Clay and Jake were mesmerized watching the parasite, push through the Earth, devour the organic Jell-O and disappear.

“Is you two stupid or is ya tryin to get et up?”

The two men broke from their reverie and jumped. They landed beside Gert as the ground boiled with thousands of slashworms in search of the meal they had tasted moments earlier.

“I guess stupid would fit best,” Clay said.

“No argument there,” Jake echoed.

The sky had been growing light for some time now. The uniqueness of this hemisphere included dual suns that never fully set. So there was always light even if just a small amount.

“You two dummies gets not a argment from me neither.”

Advertisements

Leave a comment

Filed under On writing

Excerpt from TERMINAL CORE

Twenty-three

AS SURPRISED AS POPS WAS, he didn’t show it. He had seen transfers before, but this was the first one that had almost dropped on his head.

Quincy,” Pops repeated. “Can’t say as I recollect anybody named Quincy.”

“He’s the marshal in these parts,” the stranger said.

Pops saw the man slide a small blue object into his pants pocket.

“Now I remember. I met the marshal once; didn’t know his name was Quincy though. Anyway, you’re about thirty miles off target.”He paused, waiting for the newcomer to react; when he didn’t, Pops continued to speak. “Like I said, you’re about thirty miles off. He’s north of here in a town called Baine.”

“North you say?”

“Yep.” Pops took a moment to evaluate the stranger. “Gotta name, friend?”

“Lynch,” was all he said.

“Don’t talk much, do you?”

“Ain’t got much to say, leastwise not to you.”

“Friendly too, I see.”

“I’ll be leaving now, wouldn’t have an ellack I could borrow, would ya?”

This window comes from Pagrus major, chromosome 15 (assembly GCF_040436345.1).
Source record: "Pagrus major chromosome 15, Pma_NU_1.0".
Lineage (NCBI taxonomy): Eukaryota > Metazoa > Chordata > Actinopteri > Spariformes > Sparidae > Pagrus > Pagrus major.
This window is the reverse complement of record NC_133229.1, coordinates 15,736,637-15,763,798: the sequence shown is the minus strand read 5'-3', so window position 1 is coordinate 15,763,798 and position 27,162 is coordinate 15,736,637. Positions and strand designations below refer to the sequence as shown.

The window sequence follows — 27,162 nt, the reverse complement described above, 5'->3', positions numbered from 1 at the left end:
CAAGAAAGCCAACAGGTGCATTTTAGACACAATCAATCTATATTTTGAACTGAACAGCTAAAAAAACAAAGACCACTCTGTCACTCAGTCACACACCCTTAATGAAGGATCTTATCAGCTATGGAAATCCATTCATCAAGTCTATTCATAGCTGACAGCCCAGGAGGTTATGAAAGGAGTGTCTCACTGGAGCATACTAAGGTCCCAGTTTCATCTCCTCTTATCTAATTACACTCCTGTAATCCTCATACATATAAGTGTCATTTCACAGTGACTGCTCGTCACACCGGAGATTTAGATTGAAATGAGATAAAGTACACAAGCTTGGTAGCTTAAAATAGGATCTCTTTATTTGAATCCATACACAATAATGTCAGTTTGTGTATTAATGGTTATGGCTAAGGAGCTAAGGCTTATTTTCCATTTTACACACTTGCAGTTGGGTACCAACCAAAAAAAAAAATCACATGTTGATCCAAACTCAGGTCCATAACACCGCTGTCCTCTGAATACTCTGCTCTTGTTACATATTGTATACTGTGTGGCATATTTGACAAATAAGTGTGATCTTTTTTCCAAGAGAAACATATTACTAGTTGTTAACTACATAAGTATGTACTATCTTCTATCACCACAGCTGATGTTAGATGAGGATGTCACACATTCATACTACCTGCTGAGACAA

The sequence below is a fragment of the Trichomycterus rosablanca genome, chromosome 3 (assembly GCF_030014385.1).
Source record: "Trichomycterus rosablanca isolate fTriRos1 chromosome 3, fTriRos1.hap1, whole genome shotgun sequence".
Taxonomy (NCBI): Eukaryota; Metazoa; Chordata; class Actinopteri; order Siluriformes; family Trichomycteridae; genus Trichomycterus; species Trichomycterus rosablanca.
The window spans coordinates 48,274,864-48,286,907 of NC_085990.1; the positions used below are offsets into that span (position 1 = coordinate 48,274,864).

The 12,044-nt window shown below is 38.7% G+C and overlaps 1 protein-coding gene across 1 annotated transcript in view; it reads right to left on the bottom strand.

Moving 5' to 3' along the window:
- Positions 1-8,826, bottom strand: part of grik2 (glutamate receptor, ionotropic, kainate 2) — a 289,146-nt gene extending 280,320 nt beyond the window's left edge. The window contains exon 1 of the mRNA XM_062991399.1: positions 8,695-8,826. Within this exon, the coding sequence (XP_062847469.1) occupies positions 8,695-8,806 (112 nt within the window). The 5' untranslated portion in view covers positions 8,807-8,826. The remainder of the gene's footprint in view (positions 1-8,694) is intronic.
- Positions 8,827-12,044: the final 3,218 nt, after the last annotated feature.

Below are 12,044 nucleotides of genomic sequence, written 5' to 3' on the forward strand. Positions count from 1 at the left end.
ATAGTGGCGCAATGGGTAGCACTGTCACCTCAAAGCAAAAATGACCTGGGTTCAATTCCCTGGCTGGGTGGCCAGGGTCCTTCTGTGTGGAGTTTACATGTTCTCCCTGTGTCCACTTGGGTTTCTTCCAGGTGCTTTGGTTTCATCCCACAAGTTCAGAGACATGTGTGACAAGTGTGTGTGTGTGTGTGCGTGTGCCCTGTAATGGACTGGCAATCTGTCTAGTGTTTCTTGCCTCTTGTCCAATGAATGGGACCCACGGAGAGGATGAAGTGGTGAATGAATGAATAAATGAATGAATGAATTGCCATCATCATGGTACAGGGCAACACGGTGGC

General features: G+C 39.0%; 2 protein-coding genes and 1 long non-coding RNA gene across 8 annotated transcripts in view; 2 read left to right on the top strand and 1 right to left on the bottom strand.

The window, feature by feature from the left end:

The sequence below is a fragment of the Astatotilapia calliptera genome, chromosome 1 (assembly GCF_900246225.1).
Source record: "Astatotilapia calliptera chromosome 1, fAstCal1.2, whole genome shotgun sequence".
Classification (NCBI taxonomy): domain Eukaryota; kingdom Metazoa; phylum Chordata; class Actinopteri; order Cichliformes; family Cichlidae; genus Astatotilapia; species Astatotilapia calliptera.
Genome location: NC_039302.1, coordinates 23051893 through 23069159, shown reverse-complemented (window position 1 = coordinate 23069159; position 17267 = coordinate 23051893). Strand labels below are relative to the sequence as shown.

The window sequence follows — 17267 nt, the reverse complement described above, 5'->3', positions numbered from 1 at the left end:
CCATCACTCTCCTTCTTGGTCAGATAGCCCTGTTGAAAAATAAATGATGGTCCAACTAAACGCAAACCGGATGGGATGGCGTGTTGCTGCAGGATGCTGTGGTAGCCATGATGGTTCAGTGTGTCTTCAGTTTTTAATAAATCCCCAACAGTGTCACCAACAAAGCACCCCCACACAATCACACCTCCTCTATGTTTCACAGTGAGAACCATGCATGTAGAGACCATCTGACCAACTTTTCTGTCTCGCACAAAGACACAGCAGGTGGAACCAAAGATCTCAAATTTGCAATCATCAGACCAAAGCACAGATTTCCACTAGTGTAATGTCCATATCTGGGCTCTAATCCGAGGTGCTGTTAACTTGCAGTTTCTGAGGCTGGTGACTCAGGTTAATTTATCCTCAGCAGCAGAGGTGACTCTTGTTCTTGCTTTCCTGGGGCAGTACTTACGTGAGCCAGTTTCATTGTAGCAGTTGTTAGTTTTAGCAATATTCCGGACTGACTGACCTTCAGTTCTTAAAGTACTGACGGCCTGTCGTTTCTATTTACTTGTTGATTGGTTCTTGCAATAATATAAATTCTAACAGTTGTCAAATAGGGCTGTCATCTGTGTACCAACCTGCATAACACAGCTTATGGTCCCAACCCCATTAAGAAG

“Afraid not, only got the one.” It’s against my better judgment, he thought, but being as I’ve never been accused of using judgment good or otherwise. “Why don’t you stick around, have some coffee and I’ll take a look at that chin of yours.”

“I guess I can do that, a cup of joe would hit the spot.”

Pops and Jake’s quarters were modest. Two bunks, a small kitchenette and work stations to monitor inflow and output. The kitchenette boasted a small table with four chairs.

Lynch took a seat while Pops blew the dust out of two cups, put the coffee on to perk and located the first aid kit.

Lynch didn’t budge as Pops cleaned the wound with alcohol wipes. Once he had worked his way through the blood and hair, he found the gash in the gaunt man’s chin. He looked through the first aid kit and found what he was looking for. Unscrewing the top from the small tube, he squeezed the two ends of the wound together, and ran a line of adhesive down the length of the laceration.

Lynch moved his mouth to speak.

“No,” Pops ordered. “No talking till this sets up.”He held the wound together and counted to sixty, then released his fingers. “You’re good to go. That glue will last long enough for your wound to heal and is stronger than your own skin.”

“Much obliged,” Lynch said, rubbing at the newly closed gash. The coffee pot signaled its doneness by bubbling up into the glass knob on top.

Pops poured two cups. “I take mine black, how about you?”

“Black’s fine.” Lynch accepted the cup.

The men sat enjoying their beverage.

Lynch spoke first.

“Sorry ’bout my gruff attitude earlier.”

“Nothing to worry about. A new place will do that to you, especially when you planned to end up somewhere else.”